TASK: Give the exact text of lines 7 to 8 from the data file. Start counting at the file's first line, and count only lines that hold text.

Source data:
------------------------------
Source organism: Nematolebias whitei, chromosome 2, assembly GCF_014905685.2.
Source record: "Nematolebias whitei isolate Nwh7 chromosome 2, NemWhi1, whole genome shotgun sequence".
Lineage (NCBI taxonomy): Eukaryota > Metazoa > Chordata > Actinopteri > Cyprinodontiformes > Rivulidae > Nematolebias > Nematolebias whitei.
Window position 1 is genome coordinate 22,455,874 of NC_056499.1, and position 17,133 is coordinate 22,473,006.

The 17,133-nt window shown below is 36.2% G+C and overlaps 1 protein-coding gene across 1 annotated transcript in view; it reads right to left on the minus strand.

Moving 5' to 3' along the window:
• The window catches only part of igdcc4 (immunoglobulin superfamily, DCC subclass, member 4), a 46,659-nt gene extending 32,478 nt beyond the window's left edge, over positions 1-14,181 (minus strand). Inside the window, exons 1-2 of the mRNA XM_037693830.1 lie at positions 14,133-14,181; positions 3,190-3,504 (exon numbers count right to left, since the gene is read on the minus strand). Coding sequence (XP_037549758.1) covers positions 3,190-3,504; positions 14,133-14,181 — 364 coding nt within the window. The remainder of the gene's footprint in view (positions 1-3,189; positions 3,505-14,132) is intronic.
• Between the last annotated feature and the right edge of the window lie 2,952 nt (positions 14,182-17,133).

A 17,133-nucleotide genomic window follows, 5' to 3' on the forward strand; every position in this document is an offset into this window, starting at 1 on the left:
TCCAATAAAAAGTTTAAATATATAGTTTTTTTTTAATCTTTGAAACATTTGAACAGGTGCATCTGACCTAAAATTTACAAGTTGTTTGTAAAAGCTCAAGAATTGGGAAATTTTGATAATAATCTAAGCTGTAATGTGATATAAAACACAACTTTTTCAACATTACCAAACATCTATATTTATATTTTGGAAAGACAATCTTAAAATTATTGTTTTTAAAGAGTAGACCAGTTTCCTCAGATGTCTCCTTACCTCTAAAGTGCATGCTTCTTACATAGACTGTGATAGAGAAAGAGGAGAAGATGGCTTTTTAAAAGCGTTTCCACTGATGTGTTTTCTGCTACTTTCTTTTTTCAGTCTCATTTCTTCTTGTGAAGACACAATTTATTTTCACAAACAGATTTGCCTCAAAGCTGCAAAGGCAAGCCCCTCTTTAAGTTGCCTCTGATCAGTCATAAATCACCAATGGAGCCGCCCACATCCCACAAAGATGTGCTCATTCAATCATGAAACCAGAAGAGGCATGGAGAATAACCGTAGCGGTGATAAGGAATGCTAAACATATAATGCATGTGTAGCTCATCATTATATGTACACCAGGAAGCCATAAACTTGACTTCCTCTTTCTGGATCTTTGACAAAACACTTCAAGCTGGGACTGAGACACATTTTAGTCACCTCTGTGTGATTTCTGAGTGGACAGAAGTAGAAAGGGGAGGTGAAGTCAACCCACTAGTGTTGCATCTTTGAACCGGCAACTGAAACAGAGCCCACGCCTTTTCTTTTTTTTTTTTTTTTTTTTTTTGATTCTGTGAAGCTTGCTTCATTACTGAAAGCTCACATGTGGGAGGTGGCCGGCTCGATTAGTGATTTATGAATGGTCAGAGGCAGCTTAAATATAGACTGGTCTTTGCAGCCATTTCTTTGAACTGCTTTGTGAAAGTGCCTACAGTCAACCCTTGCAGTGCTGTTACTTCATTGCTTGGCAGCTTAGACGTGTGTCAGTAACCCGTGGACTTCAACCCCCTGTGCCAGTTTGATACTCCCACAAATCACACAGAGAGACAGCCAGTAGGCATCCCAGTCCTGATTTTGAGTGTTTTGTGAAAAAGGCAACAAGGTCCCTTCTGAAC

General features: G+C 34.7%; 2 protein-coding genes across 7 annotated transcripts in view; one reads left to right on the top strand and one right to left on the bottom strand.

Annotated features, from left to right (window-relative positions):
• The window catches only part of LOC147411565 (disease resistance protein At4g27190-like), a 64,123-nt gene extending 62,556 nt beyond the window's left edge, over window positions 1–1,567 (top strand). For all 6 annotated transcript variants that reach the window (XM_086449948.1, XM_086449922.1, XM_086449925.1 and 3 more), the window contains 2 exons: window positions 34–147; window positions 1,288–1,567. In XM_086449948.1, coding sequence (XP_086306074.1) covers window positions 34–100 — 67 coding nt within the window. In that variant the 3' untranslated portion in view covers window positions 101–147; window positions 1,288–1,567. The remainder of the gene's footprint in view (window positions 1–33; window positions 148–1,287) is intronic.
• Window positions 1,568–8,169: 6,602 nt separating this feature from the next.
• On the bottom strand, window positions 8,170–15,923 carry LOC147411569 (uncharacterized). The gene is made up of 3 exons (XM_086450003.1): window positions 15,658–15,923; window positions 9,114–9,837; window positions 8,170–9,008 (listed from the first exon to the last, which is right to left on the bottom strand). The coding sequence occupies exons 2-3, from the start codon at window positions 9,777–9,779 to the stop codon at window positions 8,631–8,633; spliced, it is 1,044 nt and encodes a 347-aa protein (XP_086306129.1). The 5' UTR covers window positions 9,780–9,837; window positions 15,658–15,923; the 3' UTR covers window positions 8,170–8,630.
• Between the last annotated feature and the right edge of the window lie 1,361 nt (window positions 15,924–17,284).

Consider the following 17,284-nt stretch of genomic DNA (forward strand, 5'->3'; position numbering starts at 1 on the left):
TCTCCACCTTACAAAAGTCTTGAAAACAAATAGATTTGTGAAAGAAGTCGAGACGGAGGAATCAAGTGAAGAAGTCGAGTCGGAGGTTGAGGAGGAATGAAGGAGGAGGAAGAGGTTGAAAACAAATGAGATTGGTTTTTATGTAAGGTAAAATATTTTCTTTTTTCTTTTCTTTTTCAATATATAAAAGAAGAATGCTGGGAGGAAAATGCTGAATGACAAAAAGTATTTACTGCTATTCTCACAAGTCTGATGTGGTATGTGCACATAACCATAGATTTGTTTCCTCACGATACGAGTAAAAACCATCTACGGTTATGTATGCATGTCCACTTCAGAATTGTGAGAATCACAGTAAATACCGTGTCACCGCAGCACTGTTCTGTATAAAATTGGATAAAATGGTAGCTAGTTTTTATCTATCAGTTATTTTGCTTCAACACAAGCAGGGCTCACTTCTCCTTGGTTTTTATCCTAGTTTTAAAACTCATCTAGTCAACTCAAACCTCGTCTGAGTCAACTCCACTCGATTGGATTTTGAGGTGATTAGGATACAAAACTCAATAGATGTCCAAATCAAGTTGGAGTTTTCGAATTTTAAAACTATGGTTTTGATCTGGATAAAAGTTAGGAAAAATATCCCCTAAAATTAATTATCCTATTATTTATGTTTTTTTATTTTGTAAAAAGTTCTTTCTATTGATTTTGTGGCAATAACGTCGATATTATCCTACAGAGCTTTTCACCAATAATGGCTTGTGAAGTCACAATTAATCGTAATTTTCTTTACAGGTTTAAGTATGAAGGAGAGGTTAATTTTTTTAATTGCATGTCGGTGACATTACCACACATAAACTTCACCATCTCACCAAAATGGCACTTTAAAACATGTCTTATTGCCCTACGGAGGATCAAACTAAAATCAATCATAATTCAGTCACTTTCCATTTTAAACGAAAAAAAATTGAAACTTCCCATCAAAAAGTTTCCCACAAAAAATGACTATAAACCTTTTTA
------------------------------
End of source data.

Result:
• The window catches only part of igdcc4 (immunoglobulin superfamily, DCC subclass, member 4), a 46,659-nt gene extending 32,478 nt beyond the window's left edge, over positions 1-14,181 (minus strand). Inside the window, exons 1-2 of the mRNA XM_037693830.1 lie at positions 14,133-14,181; positions 3,190-3,504 (exon numbers count right to left, since the gene is read on the minus strand). Coding sequence (XP_037549758.1) covers positions 3,190-3,504; positions 14,133-14,181 — 364 coding nt within the window. The remainder of the gene's footprint in view (positions 1-3,189; positions 3,505-14,132) is intronic.
• Between the last annotated feature and the right edge of the window lie 2,952 nt (positions 14,182-17,133).